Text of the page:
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Sources

In order to tell his story I have drawn on a number of sources. The most important of these was the Dorset History Centre[ DHC]. Stored here in a carefully controlled environment is the county’s past. Make a request to the friendly staff and the history from centuries ago can be in your hands within minutes.

As well as the diaries, the Martin family archive has provided an eclectic mix of documents to draw on. Only those that are relevant to the story are referred to in the text. In particular I have not examined the numerous, indentures and leases pertaining to his property ownership. To do so would not add greatly, if at all, to the story. Most of the images of the diaries and other documents were taken by me at the DHC after payment of their fee. Some images were created by them [again in exchange for a fee] and where such images have been used this has been indicated.

Secondly must be acknowledged the work done by the three principle genealogy companies: Ancestry, The Genealogist and Find My Past, with its partner, The British Newspaper Archive.

Each has it’s strengths. Ancestry [  https://www.ancestry.co.uk/ ] has a long standing arrangement with Dorset History Centre and together they have digitized huge swathes of data relating to Dorset that simply cannot be found on the other sites. Much of my work on John Martin’s Poor’s [sic] law work was derived from their record set. If you are a member of Libraries West you can access Ancestry through one of their libraries and it is to their credit that during the Coronavirus crisis of 2020 they allowed members of Libraries West to access them through their home computers. Ancestry has published images of the Dorset tithe maps together with a transcription of the names of the landowners and occupiers. It does not cover other aspects of what was known as tithe commutation. The pictures they have published are of the copy maps that were retained in the parish or sent to the local dioscese. They are in colour and usually the whole map is shown principally because they appear to have survived in better condition than the original maps [retained by the Tithe Commission] and which all too often have had to be cropped.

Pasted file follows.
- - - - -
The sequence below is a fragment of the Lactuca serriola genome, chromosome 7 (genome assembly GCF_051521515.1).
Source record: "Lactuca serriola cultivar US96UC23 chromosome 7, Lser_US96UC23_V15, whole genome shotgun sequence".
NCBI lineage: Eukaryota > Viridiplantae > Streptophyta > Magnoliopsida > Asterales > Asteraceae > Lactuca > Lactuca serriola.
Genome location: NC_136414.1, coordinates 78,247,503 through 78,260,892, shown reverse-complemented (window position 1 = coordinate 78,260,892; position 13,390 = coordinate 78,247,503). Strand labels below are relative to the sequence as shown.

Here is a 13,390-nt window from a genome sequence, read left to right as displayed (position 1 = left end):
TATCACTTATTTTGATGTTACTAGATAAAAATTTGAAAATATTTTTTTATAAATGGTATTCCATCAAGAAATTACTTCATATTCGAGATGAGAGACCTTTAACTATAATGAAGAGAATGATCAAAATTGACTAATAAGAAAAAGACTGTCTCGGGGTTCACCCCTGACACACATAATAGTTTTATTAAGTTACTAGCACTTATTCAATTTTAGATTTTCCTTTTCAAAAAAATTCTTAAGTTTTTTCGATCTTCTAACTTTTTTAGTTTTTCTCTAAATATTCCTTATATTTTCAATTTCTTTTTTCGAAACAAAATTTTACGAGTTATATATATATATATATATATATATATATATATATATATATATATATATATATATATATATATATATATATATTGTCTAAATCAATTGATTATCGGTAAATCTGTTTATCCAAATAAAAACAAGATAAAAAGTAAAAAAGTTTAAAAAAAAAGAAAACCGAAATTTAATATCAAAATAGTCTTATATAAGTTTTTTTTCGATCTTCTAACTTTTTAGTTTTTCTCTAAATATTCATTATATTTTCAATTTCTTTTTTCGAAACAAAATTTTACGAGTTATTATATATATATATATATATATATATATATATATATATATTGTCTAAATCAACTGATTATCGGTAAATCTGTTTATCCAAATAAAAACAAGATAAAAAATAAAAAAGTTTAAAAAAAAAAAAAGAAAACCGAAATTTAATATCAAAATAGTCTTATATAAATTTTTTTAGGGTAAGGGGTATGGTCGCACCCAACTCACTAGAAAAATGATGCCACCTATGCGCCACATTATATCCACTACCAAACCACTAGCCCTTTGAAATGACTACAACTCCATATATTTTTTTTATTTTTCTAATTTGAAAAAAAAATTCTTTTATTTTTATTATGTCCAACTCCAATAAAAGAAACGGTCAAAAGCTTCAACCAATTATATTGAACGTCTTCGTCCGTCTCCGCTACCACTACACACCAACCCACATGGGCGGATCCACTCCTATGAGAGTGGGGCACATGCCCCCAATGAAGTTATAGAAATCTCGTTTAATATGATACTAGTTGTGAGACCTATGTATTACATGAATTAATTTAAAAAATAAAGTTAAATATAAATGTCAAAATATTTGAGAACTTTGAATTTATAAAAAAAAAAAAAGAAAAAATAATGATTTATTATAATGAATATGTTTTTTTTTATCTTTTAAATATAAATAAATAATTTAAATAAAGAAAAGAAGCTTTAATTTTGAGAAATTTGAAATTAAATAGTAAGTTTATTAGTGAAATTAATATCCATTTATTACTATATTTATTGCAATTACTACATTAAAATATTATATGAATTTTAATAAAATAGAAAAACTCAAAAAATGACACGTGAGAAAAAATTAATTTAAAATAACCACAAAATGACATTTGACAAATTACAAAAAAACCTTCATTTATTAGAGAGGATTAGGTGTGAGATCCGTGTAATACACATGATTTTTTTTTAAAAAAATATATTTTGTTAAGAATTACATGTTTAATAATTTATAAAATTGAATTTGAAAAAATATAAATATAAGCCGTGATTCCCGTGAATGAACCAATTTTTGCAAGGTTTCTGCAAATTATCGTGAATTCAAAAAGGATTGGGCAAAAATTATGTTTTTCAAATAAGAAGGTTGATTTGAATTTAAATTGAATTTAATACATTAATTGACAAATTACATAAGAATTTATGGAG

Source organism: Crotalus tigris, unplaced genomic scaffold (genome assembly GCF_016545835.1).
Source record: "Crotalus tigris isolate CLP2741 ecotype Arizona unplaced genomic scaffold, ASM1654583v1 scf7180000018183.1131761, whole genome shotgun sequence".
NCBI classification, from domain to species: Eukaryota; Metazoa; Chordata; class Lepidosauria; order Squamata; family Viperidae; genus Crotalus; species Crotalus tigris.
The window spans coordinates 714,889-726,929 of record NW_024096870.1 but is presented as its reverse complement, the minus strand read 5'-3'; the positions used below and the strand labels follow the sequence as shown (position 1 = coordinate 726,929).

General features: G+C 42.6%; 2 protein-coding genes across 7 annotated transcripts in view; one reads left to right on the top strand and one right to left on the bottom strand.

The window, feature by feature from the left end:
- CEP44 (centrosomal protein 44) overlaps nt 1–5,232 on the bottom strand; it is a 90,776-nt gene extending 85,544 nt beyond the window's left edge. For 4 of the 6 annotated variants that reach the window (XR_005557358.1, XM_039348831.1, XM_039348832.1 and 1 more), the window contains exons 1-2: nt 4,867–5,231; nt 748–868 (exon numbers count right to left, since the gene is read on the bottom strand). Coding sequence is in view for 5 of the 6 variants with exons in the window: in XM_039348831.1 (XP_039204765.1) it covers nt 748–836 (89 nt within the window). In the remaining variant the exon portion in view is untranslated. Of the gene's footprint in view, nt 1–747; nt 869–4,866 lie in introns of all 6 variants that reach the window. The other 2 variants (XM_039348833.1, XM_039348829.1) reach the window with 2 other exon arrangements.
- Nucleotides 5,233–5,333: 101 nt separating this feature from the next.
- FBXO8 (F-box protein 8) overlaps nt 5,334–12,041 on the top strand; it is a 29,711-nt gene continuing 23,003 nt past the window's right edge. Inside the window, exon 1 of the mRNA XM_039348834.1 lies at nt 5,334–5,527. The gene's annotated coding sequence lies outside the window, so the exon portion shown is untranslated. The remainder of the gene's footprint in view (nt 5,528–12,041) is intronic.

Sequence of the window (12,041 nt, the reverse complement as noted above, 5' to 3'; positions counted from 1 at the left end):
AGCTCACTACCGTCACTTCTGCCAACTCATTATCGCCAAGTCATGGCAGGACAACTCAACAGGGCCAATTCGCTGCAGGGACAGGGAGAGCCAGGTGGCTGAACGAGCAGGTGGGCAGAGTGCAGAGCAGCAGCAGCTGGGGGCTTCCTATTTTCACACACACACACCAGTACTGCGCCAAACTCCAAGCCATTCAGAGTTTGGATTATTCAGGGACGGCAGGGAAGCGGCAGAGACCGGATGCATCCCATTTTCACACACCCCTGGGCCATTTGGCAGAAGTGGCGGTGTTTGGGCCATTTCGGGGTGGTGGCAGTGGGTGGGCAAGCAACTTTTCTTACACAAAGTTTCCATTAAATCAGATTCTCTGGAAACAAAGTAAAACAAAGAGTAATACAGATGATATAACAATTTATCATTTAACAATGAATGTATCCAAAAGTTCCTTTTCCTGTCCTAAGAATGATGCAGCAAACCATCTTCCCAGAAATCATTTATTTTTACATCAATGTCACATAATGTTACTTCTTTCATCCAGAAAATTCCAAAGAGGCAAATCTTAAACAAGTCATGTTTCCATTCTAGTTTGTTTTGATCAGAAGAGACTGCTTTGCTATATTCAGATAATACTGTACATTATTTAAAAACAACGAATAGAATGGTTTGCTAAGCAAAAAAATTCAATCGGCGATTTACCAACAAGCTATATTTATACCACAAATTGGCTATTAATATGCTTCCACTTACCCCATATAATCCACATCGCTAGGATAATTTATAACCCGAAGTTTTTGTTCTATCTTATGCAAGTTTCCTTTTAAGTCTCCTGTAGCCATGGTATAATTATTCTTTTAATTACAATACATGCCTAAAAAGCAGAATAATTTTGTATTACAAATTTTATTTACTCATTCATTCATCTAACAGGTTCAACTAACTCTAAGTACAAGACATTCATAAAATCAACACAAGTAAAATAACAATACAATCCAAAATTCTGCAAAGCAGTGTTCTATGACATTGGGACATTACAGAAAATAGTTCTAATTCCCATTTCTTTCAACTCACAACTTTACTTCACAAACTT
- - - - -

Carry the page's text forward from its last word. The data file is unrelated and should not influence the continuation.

The Genealogist [ https://www.thegenealogist.co.uk/ ] has published a complete set of the tithe maps which were retained at the tithe commission and are now in the National Archive. These constitute what I call ‘original’ maps and have the virtue of being not confined to Dorset. Whilst a few have been published in colour most are in black and white and have often had to be cropped to preserve them. A recent innovation for this company is the ability to overlay the tithe map on to the modern Ordnance Survey map. This is currently confined to Dorset but adds a new level of fascination to the maps. Many tithe maps were said to contain inaccuracies but this new feature shows that most were in fact highly accurate. This company also publishes images of the written document [the instrument of apportionment] that accompanied the tithe maps and which from a local historian’s point of view are invaluable.

Find My Past [ https://www.findmypast.co.uk/ ] does not publish the tithe maps but has, in addition to the usual genealogical resources, access to the British Newspaper Archive. Reading the newspapers of the time is to immerse oneself in the history of that time, I could spend all day browsing here and I am not alone. Even the great Thomas Hardy trawled the back issues of the Dorset County Chronicle looking for stories he could use in his novels.

You may gain the impression that no one of these organisations ‘does it all’; and you would be right. On more than one occasion I have found data on individuals on one site who were not found on another. I have subscribed to all of these organisations and without them this work would not have been written. In general to avoid copyright issues I have not used any original image material from these sources. I just hope that having parted with a goodly sum of money to each of these companies they will allow me to use my transcriptions.